“Modi tells us that he has sent us money but Akhilesh [Yadav] is delaying the payments,” said an elderly Jat farmer in Sohram village, referring to Prime Minister Narendra Modi’s claim during election rallies that the Samajwadi Party government was not delivering central grants to its beneficiaries. “But what stops Modi from sending the payments directly to our bank accounts? After all, if he can start Jan Dhan Bank accounts and send money directly, why can’t he send out money to us as well.”
The farmer added: “The BJP used the riots to gain ascendancy here, and now that our people are facing cases, they have pushed off and left us to our fate. We never fought the Muslims until 2013.”
The procurement price for sugarcane is a sore point.
Most Jat and Muslim farmers recollect that the only time the price went up was during Mayawati’s reign as chief minister from 2007 to 2012.
“She raised it by Rs 40 per quintal,” said Rajendra Singh. “No leader has ever done so much. That is why we must support the RLD [Rashtriya Lok Dal]. Ajit Singh may not become chief minister, but like his father [Charan Singh] he will speak for us and he is one of our own. We must ensure his people win.”
But in that case, why not support Mayawati instead?
The response is that the Dalit leader raises none of the issues important to them.
One of the WhatsApp messages being forwarded to the Jat community speaks about how the Samajwadi Party and the Rashtriya Lok Dal abandoned them after the 2013 riots, and of how the BJP stood by them.
But that argument finds few takers.
The BJP’s radio jingles also holds up the Muzaffarnagar riots as an example of the abysmal law and order situation in the Samajwadi Party-ruled state.
But most people here smirk at such messages.
“We all know who created the riots,” said Amit N, a young Jat, who lives in Baraut, Baghpat, while preparing to head to the fields to tend to his crop. “In 2014, our fathers were very angry with us for abandoning the RLD, Some even stood with lathis [wooden sticks] at home, ready to hit us for voting for the BJP instead of RLD. But many of us won’t make that mistake any more.”
The other refrain among the old and the young is to forget Muzaffarnagar and remember BJP-ruled Haryana, which saw riots last year by Jats demanding that they be included in the Other Backward Classes category, and thus be eligible for reservations in government jobs.
A Jat mahapanchayat held in Kharad village in Muzaffarnagar district on January 8 decided that the community would not vote for the BJP this time, and the khaps, or village councils, have been entrusted with the task of ensuring that the message reaches all members of the community before the elections.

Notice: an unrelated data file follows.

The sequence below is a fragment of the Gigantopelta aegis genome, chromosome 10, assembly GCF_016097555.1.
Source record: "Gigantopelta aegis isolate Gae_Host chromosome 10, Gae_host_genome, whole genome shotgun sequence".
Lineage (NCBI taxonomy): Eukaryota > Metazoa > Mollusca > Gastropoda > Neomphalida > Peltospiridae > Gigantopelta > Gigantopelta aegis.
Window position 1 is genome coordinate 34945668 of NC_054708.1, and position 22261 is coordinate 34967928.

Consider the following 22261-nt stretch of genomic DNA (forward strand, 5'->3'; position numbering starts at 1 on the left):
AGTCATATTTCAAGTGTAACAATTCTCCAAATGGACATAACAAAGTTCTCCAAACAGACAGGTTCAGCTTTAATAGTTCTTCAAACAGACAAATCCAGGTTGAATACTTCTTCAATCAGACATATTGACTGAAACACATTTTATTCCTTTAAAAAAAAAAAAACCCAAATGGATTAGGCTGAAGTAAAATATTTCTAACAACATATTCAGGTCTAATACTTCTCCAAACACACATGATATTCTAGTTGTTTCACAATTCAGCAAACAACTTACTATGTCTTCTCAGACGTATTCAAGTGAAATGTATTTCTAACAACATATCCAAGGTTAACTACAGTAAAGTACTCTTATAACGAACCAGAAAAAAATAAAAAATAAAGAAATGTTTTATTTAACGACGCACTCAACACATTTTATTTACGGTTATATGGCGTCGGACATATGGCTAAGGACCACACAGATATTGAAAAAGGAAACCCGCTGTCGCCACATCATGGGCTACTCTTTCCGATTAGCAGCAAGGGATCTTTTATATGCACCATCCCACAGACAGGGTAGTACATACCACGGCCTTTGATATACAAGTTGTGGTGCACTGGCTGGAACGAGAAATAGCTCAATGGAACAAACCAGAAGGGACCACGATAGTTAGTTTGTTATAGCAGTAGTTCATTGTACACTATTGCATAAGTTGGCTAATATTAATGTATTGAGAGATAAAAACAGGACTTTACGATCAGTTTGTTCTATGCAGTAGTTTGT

A video of a BJP leader asking all other Hindu castes to isolate Jats is also doing the rounds on WhatsApp. This counters all the forwards being sent by the BJP in one stroke.
The fact that the BJP has fielded complete outsiders like Avtar Singh Bhadana, a former Congress MP from Haryana, as a candidate in Mirapur constituency in Muzaffarnagar district, has led to further anger against the saffron party.
“We will teach the BJP a lesson,” mutter many young Jats quietly in village after village.
Another refrain in the villages in this area is: “Where is Satyapal Singh [the MP from Baghpat]”. Many allege that Singh, former Mumbai police commissioner, has not been visible in the constituency.
All this is an indication that though different consolidations are taking place, none of them seem to favour the BJP right now.
Back in Khirwa Jalal, these consolidations throw up more surprises. Take Dalits, the majority of whom belong to the chamar sub-caste in this village. Many were once dedicated supporters of the Bahujan Samaj Party. But this time, they are a divided lot.
“Look at our corner in the village,” said Sewa Ram, as he gathered around Jats sitting on a wooden cot discussing politics. “Mayawati has not managed to do anything for us. Instead, many of us are with the BJP.”
“Or with the RLD,” piped up Lal Sigh, also a Dalit, who has moved away from the Bahujan Samaj Party.
Back at the village chief’s house, Mohammed Irshad is using his position as as proxy pradhan to pick households that will be the next beneficiaries of the Union government’s ambitious toilet-construction programme under the Swachh Bharat Abhiyan. Under this scheme, the government has sanctioned Rs 12,000 per beneficiary to enable them to construct a toilet in their homes.
Irshad had a village voters list to guide him.
“Look at the list of people I am ensuring get toilets,” said Irshad. “They are not only Muslims but also harijans [Dalits].”
Ask him who he is supporting, and he mentions Yashvir Singh, the Rashtriya Lok Dal candidate.